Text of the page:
Prostate cancer is the most diagnosed non-skin cancer among men within the United States, according to Centers for Disease Control and Prevention statistics. Fortunately, the incidence rate among men 50 years of age and older declined by nearly 8% per year from 2004 to 2013 (Houston, King, Li, and Jemal 2018). However, the prevalence of the late stage of this disease increased approximately 1.4% annually during the same period.
As men age, the walnut-sized prostate, located below the bladder and in front of the rectum, typically increases in size. This tissue expansion compresses the urethra, thereby decreasing urine flow. This condition, known as benign prostatic hyperplasia (BPH), does not reflect cancer. While the etiology of BPH is not well defined, many hypotheses have been advanced, such as changes or imbalance in male hormones or factors that contribute to potential chronic inflammation. Urologists often prescribe tamsulosin hydrochloride, which is an alpha-blocker that relaxes muscles in the prostate and bladder neck, thereby improving urination.
Historical recommendations for prostate health screening include measurement of prostate specific antigen (PSA), digital rectal examination, or ultrasonography (Moyer 2012). A recent assessment of the clinical value of serum PSA to detect early presentation of prostate cancer indicated the production of nearly 80% false positive results. Upon follow-up, these men often are subjected to additional testing, including at least one biopsy, and hospitalization occurs approximately 1% of the time. As a result, the U.S. Preventive Services Task Force noted that the value that PSA could contribute to the reduction of prostate cancer mortality was low and stated that the benefits of such testing did not outweigh the subsequent harm to adult males.
Approximately a decade ago, an assessment of dietary patterns among men and the potential risk of prostate cancer conducted as part of the Health Professionals Follow-up Study indicated the typical Western diet, including vegetable or fruit intake, was not associated with a risk of advanced prostate cancer, except for a modest association among men older than 65 years of age (Giovannucci, Rimm, Liu, Stampfer, and Willet 2002; Wu, Hu, Willett, and Giovannucci 2006). Another assessment of data from the Prostate Cancer Prevention Trial (1994–2003) indicated a weak association of lycopene, zinc, and vitamin D and a reduced risk of developing BPH (Kristal et al. 2008).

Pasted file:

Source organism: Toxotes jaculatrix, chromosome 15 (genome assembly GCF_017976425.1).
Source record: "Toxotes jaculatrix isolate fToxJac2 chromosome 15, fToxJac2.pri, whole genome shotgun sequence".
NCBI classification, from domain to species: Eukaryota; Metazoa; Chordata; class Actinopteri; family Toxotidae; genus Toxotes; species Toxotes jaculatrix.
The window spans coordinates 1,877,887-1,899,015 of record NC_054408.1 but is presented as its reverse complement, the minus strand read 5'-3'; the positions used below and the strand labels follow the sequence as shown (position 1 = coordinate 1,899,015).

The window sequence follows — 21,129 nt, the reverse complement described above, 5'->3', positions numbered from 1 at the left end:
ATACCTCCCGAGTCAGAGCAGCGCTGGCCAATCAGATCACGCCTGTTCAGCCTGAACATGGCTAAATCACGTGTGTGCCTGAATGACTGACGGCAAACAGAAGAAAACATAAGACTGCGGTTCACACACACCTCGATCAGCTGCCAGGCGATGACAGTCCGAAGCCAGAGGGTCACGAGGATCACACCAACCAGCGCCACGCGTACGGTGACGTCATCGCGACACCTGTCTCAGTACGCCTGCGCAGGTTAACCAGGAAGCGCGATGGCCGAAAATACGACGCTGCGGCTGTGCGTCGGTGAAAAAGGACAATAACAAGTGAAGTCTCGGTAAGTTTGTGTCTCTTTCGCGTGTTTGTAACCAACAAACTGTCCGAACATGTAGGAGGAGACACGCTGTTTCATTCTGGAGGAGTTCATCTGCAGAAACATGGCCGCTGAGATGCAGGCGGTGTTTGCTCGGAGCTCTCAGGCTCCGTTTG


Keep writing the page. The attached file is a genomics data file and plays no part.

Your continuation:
Plasma from a small sample of men enrolled in the 1982 Physicians’ Health Study, nearly 3% of whom developed prostate cancer during a 13-year follow-up, was analyzed for five major carotenoids, two major forms of tocopherol, and retinol (Gann et al. 1999). The findings suggested an inverse relationship between plasma lycopene and the presentation of prostate cancer. These results were similar to earlier observations that the incidence of prostate cancer decreased with increased exposure to selenium and vitamin E via supplementation (Clark et al. 1998; Heinonen et al. 1998).
Early research on lycopene metabolism involved a canine model system (Waters and Bostwick 1997). Subsequent research among male dogs on the pharmacokinetics of lycopene up to 50 mg/kg bw, indicated a broad range of lycopene accumulation in tissues, primarily in the liver and adrenal glands. This study indicated plasma lycopene approached low baseline values approximately 120 hours post administration of a single dose. Maximum plasma concentration was achieved about 12 hours post administration. An important finding is that lycopene, an all trans-configured carotenoid, is isomerized to cis-lycopene (Korytko et al. 2003). Data from a ferret model indicate the cis-isomer is more biologically available (Boileau et al.1999). These findings were reinforced among human subjects consuming tangerine tomatoes that contain about 94% cis-lycopene, whereas tomato juice contains about 10% of the cis-isomer (Copperstone et al. 2015). Additional data from another study among healthy adults indicate an endogenous trans-to-cis isomerization occurs during post-absorptive metabolic processes (Moran et al. 2015). The consistency and efficiency of this isomerization is critical for our understanding on the potential metabolism and subsequent health benefits of this carotenoid. However, a preponderance of evidence indicates thermal processing improves lycopene uptake, including the cis-isomer (Stahl and Sies 1992).
Genetic variations and androgen receptors are additional factors to consider in the diet, health, and disease continuum of prostate cancer. An increased understanding of alterations in metabolic pathways, phenotypes, and androgen receptor actions has contributed to the development of novel therapeutic pharmacological and possible dietary strategies to reduce the incidence of BPH and one of the most common global malignancies (Sissung et al. 2014; Matsumoto et al. 2013; Masko, Allott, and Freedland 2013).
Roger Clemens, DrPH, CFS, Contributing Editor
Adjunct Professor, Univ. of Southern California’s School of Pharmacy,
Los Angeles, Calif.